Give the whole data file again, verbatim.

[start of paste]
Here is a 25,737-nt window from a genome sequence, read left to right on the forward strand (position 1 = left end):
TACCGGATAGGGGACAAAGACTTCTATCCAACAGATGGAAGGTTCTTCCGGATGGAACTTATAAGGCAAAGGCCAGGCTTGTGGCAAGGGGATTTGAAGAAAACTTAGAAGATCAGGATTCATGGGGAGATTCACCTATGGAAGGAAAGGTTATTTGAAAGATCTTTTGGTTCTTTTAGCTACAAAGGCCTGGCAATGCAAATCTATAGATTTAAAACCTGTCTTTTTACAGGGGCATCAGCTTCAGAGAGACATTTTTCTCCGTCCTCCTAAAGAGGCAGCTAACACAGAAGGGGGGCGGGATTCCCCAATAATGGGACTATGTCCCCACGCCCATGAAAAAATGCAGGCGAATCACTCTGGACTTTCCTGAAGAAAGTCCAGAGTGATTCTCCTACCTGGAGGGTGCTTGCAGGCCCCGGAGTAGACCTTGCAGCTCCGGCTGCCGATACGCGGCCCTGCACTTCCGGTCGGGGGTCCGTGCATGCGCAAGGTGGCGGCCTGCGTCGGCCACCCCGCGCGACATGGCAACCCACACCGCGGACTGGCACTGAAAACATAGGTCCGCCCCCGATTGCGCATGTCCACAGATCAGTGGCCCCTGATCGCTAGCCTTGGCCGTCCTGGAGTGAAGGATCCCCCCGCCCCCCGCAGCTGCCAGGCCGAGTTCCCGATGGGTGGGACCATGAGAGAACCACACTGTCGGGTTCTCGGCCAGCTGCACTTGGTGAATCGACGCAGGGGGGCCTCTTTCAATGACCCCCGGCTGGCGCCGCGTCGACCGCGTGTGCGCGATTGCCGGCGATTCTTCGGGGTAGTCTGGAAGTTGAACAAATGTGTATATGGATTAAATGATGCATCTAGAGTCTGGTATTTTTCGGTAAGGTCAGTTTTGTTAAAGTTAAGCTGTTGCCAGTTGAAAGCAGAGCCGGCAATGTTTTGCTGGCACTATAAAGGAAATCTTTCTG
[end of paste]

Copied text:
Here is a 25,737-nt window from a genome sequence, read left to right on the forward strand (position 1 = left end):
TACCGGATAGGGGACAAAGACTTCTATCCAACAGATGGAAGGTTCTTCCGGATGGAACTTATAAGGCAAAGGCCAGGCTTGTGGCAAGGGGATTTGAAGAAAACTTAGAAGATCAGGATTCATGGGGAGATTCACCTATGGAAGGAAAGGTTATTTGAAAGATCTTTTGGTTCTTTTAGCTACAAAGGCCTGGCAATGCAAATCTATAGATTTAAAACCTGTCTTTTTACAGGGGCATCAGCTTCAGAGAGACATTTTTCTCCGTCCTCCTAAAGAGGCAGCTAACACAGAAGGGGGGCGGGATTCCCCAATAATGGGACTATGTCCCCACGCCCATGAAAAAATGCAGGCGAATCACTCTGGACTTTCCTGAAGAAAGTCCAGAGTGATTCTCCTACCTGGAGGGTGCTTGCAGGCCCCGGAGTAGACCTTGCAGCTCCGGCTGCCGATACGCGGCCCTGCACTTCCGGTCGGGGGTCCGTGCATGCGCAAGGTGGCGGCCTGCGTCGGCCACCCCGCGCGACATGGCAACCCACACCGCGGACTGGCACTGAAAACATAGGTCCGCCCCCGATTGCGCATGTCCACAGATCAGTGGCCCCTGATCGCTAGCCTTGGCCGTCCTGGAGTGAAGGATCCCCCCGCCCCCCGCAGCTGCCAGGCCGAGTTCCCGATGGGTGGGACCATGAGAGAACCACACTGTCGGGTTCTCGGCCAGCTGCACTTGGTGAATCGACGCAGGGGGGCCTCTTTCAATGACCCCCGGCTGGCGCCGCGTCGACCGCGTGTGCGCGATTGCCGGCGATTCTTCGGGGTAGTCTGGAAGTTGAACAAATGTGTATATGGATTAAATGATGCATCTAGAGTCTGGTATTTTTCGGTAAGGTCAGTTTTGTTAAAGTTAAGCTGTTGCCAGTTGAAAGCAGAGCCGGCAATGTTTTGCTGGCACTATAAAGGAAATCTTTCTG